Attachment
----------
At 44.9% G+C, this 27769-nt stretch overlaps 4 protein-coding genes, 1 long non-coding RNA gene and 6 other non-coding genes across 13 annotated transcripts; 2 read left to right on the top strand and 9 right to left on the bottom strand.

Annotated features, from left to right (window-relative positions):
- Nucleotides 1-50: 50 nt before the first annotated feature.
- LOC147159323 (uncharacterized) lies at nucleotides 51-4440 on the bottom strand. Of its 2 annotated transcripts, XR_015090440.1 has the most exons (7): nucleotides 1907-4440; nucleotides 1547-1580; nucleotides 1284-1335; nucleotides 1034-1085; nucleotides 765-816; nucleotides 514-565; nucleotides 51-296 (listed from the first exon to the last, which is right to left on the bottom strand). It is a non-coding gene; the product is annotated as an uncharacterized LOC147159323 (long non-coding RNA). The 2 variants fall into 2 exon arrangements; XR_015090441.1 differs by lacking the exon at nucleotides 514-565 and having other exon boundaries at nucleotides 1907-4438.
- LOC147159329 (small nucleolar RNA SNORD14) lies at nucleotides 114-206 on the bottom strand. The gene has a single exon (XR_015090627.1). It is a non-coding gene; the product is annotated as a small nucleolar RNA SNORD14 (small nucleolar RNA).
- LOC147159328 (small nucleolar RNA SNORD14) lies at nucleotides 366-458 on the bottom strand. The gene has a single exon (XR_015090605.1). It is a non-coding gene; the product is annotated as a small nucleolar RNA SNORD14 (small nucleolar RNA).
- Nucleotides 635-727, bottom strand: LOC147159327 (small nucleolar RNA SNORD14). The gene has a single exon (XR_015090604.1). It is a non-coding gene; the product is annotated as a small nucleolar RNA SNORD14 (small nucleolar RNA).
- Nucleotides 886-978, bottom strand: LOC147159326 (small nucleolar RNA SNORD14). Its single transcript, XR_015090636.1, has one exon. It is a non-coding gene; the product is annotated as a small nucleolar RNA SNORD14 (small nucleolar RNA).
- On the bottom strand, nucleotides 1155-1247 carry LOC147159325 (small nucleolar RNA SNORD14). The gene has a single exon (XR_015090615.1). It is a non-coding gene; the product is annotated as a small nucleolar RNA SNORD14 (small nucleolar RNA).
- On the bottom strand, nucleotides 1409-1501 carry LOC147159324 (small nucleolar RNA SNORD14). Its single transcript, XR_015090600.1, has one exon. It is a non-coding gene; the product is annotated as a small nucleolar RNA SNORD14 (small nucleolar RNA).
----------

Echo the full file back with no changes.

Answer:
At 44.9% G+C, this 27769-nt stretch overlaps 4 protein-coding genes, 1 long non-coding RNA gene and 6 other non-coding genes across 13 annotated transcripts; 2 read left to right on the top strand and 9 right to left on the bottom strand.

Annotated features, from left to right (window-relative positions):
- Nucleotides 1-50: 50 nt before the first annotated feature.
- LOC147159323 (uncharacterized) lies at nucleotides 51-4440 on the bottom strand. Of its 2 annotated transcripts, XR_015090440.1 has the most exons (7): nucleotides 1907-4440; nucleotides 1547-1580; nucleotides 1284-1335; nucleotides 1034-1085; nucleotides 765-816; nucleotides 514-565; nucleotides 51-296 (listed from the first exon to the last, which is right to left on the bottom strand). It is a non-coding gene; the product is annotated as an uncharacterized LOC147159323 (long non-coding RNA). The 2 variants fall into 2 exon arrangements; XR_015090441.1 differs by lacking the exon at nucleotides 514-565 and having other exon boundaries at nucleotides 1907-4438.
- LOC147159329 (small nucleolar RNA SNORD14) lies at nucleotides 114-206 on the bottom strand. The gene has a single exon (XR_015090627.1). It is a non-coding gene; the product is annotated as a small nucleolar RNA SNORD14 (small nucleolar RNA).
- LOC147159328 (small nucleolar RNA SNORD14) lies at nucleotides 366-458 on the bottom strand. The gene has a single exon (XR_015090605.1). It is a non-coding gene; the product is annotated as a small nucleolar RNA SNORD14 (small nucleolar RNA).
- Nucleotides 635-727, bottom strand: LOC147159327 (small nucleolar RNA SNORD14). The gene has a single exon (XR_015090604.1). It is a non-coding gene; the product is annotated as a small nucleolar RNA SNORD14 (small nucleolar RNA).
- Nucleotides 886-978, bottom strand: LOC147159326 (small nucleolar RNA SNORD14). Its single transcript, XR_015090636.1, has one exon. It is a non-coding gene; the product is annotated as a small nucleolar RNA SNORD14 (small nucleolar RNA).
- On the bottom strand, nucleotides 1155-1247 carry LOC147159325 (small nucleolar RNA SNORD14). The gene has a single exon (XR_015090615.1). It is a non-coding gene; the product is annotated as a small nucleolar RNA SNORD14 (small nucleolar RNA).
- On the bottom strand, nucleotides 1409-1501 carry LOC147159324 (small nucleolar RNA SNORD14). Its single transcript, XR_015090600.1, has one exon. It is a non-coding gene; the product is annotated as a small nucleolar RNA SNORD14 (small nucleolar RNA).